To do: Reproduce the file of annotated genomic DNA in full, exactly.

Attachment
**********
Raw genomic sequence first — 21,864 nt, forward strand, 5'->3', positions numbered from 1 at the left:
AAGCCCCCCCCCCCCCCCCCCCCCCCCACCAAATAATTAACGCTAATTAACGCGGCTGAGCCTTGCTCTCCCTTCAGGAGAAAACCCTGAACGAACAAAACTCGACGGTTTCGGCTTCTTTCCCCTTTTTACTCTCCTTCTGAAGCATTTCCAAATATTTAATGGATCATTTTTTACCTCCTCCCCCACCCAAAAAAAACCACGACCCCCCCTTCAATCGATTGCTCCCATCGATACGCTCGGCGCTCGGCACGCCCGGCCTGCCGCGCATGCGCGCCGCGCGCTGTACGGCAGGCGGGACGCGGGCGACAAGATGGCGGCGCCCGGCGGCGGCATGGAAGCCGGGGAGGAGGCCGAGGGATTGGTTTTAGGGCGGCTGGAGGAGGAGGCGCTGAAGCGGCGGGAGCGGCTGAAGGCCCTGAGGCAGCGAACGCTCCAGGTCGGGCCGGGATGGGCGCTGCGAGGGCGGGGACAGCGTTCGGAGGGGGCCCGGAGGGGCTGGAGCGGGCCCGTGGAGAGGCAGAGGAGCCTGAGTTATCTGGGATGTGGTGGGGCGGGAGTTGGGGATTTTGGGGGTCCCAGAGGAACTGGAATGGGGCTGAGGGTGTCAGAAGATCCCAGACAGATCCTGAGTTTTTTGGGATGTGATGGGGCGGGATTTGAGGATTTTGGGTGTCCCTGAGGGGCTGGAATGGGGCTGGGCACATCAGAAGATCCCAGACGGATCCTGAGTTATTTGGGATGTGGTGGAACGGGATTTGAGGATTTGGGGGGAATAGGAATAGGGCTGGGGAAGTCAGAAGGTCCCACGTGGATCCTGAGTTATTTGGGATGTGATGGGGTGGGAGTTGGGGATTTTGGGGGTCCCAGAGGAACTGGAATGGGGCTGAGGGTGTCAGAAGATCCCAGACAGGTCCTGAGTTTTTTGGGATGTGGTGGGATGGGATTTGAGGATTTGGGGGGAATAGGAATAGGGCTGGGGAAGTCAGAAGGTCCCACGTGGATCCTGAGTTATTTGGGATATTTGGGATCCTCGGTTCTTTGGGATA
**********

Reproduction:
Raw genomic sequence first — 21,864 nt, forward strand, 5'->3', positions numbered from 1 at the left:
AAGCCCCCCCCCCCCCCCCCCCCCCCCACCAAATAATTAACGCTAATTAACGCGGCTGAGCCTTGCTCTCCCTTCAGGAGAAAACCCTGAACGAACAAAACTCGACGGTTTCGGCTTCTTTCCCCTTTTTACTCTCCTTCTGAAGCATTTCCAAATATTTAATGGATCATTTTTTACCTCCTCCCCCACCCAAAAAAAACCACGACCCCCCCTTCAATCGATTGCTCCCATCGATACGCTCGGCGCTCGGCACGCCCGGCCTGCCGCGCATGCGCGCCGCGCGCTGTACGGCAGGCGGGACGCGGGCGACAAGATGGCGGCGCCCGGCGGCGGCATGGAAGCCGGGGAGGAGGCCGAGGGATTGGTTTTAGGGCGGCTGGAGGAGGAGGCGCTGAAGCGGCGGGAGCGGCTGAAGGCCCTGAGGCAGCGAACGCTCCAGGTCGGGCCGGGATGGGCGCTGCGAGGGCGGGGACAGCGTTCGGAGGGGGCCCGGAGGGGCTGGAGCGGGCCCGTGGAGAGGCAGAGGAGCCTGAGTTATCTGGGATGTGGTGGGGCGGGAGTTGGGGATTTTGGGGGTCCCAGAGGAACTGGAATGGGGCTGAGGGTGTCAGAAGATCCCAGACAGATCCTGAGTTTTTTGGGATGTGATGGGGCGGGATTTGAGGATTTTGGGTGTCCCTGAGGGGCTGGAATGGGGCTGGGCACATCAGAAGATCCCAGACGGATCCTGAGTTATTTGGGATGTGGTGGAACGGGATTTGAGGATTTGGGGGGAATAGGAATAGGGCTGGGGAAGTCAGAAGGTCCCACGTGGATCCTGAGTTATTTGGGATGTGATGGGGTGGGAGTTGGGGATTTTGGGGGTCCCAGAGGAACTGGAATGGGGCTGAGGGTGTCAGAAGATCCCAGACAGGTCCTGAGTTTTTTGGGATGTGGTGGGATGGGATTTGAGGATTTGGGGGGAATAGGAATAGGGCTGGGGAAGTCAGAAGGTCCCACGTGGATCCTGAGTTATTTGGGATATTTGGGATCCTCGGTTCTTTGGGATA